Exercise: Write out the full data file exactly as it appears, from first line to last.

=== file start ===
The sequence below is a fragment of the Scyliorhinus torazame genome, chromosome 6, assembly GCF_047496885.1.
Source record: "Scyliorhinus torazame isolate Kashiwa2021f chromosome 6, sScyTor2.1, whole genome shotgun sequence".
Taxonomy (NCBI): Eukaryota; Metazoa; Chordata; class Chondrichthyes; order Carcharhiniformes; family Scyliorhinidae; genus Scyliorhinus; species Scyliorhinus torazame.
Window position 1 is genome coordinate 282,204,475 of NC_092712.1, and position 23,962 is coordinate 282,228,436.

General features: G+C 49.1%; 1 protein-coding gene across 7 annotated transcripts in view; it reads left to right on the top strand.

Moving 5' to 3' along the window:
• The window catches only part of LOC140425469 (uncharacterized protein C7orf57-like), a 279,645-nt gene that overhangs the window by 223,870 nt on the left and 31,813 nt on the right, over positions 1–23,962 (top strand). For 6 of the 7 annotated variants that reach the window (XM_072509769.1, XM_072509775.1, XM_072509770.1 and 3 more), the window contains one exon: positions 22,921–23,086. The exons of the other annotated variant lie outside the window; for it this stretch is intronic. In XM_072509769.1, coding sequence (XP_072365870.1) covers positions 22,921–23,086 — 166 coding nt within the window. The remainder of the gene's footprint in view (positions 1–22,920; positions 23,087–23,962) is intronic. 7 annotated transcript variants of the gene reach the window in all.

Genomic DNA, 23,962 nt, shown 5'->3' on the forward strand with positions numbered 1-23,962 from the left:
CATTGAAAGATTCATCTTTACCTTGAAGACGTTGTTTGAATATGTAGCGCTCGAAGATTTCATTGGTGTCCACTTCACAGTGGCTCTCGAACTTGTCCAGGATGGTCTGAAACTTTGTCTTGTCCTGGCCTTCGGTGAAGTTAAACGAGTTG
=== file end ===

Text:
The sequence below is a fragment of the Scyliorhinus torazame genome, chromosome 6, assembly GCF_047496885.1.
Source record: "Scyliorhinus torazame isolate Kashiwa2021f chromosome 6, sScyTor2.1, whole genome shotgun sequence".
Taxonomy (NCBI): Eukaryota; Metazoa; Chordata; class Chondrichthyes; order Carcharhiniformes; family Scyliorhinidae; genus Scyliorhinus; species Scyliorhinus torazame.
Window position 1 is genome coordinate 282,204,475 of NC_092712.1, and position 23,962 is coordinate 282,228,436.

General features: G+C 49.1%; 1 protein-coding gene across 7 annotated transcripts in view; it reads left to right on the top strand.

Moving 5' to 3' along the window:
• The window catches only part of LOC140425469 (uncharacterized protein C7orf57-like), a 279,645-nt gene that overhangs the window by 223,870 nt on the left and 31,813 nt on the right, over positions 1–23,962 (top strand). For 6 of the 7 annotated variants that reach the window (XM_072509769.1, XM_072509775.1, XM_072509770.1 and 3 more), the window contains one exon: positions 22,921–23,086. The exons of the other annotated variant lie outside the window; for it this stretch is intronic. In XM_072509769.1, coding sequence (XP_072365870.1) covers positions 22,921–23,086 — 166 coding nt within the window. The remainder of the gene's footprint in view (positions 1–22,920; positions 23,087–23,962) is intronic. 7 annotated transcript variants of the gene reach the window in all.

Genomic DNA, 23,962 nt, shown 5'->3' on the forward strand with positions numbered 1-23,962 from the left:
CATTGAAAGATTCATCTTTACCTTGAAGACGTTGTTTGAATATGTAGCGCTCGAAGATTTCATTGGTGTCCACTTCACAGTGGCTCTCGAACTTGTCCAGGATGGTCTGAAACTTTGTCTTGTCCTGGCCTTCGGTGAAGTTAAACGAGTTG